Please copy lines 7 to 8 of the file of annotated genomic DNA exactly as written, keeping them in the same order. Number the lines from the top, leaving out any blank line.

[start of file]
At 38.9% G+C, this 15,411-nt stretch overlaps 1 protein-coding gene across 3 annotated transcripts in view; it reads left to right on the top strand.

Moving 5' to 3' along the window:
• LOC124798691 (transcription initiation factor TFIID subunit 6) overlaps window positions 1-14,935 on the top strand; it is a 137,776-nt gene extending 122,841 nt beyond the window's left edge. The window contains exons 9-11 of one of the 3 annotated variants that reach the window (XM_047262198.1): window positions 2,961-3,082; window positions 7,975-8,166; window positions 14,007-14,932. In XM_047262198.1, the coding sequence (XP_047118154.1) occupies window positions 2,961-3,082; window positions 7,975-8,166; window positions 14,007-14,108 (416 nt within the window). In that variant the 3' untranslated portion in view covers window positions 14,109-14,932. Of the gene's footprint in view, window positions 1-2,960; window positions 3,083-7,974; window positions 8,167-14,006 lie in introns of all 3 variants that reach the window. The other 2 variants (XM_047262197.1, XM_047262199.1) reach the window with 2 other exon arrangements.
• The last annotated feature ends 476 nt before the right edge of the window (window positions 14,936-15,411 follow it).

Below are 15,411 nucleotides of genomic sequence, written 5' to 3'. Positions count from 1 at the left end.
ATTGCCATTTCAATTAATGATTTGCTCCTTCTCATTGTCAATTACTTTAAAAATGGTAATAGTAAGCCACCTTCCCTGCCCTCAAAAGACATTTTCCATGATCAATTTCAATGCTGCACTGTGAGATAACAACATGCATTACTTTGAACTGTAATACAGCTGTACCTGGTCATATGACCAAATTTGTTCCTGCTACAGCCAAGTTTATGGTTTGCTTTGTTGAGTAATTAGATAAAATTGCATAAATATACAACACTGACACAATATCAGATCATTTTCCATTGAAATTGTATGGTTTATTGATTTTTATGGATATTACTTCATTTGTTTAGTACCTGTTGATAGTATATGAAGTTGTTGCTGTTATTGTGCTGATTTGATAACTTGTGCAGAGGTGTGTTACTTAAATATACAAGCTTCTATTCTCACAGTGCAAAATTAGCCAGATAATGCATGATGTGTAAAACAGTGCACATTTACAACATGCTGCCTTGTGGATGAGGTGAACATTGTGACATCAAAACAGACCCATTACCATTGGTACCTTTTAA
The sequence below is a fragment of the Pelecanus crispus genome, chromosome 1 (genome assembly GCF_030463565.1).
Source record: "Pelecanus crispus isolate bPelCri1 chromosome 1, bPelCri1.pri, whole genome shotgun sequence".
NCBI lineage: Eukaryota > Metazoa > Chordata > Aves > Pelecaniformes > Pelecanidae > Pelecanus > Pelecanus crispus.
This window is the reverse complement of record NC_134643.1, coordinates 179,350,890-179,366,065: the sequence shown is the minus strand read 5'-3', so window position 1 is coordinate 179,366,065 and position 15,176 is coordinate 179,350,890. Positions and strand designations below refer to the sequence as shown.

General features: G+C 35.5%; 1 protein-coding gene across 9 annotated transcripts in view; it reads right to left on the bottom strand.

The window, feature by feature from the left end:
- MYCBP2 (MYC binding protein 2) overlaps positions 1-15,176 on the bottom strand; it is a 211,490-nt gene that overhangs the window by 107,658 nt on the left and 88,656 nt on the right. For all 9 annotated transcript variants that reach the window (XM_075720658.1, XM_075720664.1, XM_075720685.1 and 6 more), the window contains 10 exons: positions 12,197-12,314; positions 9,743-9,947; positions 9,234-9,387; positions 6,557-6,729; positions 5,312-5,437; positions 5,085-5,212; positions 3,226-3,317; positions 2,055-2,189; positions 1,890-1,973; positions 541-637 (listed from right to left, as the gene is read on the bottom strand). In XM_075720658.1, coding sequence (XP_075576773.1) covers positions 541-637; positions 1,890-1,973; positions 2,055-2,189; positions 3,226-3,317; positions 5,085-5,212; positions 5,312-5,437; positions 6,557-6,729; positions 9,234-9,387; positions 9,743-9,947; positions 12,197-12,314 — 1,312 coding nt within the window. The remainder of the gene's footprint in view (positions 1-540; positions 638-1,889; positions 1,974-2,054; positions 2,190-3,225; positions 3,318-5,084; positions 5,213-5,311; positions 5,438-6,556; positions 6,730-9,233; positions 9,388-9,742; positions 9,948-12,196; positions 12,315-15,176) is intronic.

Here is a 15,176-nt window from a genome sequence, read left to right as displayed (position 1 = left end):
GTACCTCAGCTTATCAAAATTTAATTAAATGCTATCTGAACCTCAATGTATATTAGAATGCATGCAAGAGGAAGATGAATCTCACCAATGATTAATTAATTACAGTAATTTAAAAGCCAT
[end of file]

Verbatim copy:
The sequence below is a fragment of the Pelecanus crispus genome, chromosome 1 (genome assembly GCF_030463565.1).
Source record: "Pelecanus crispus isolate bPelCri1 chromosome 1, bPelCri1.pri, whole genome shotgun sequence".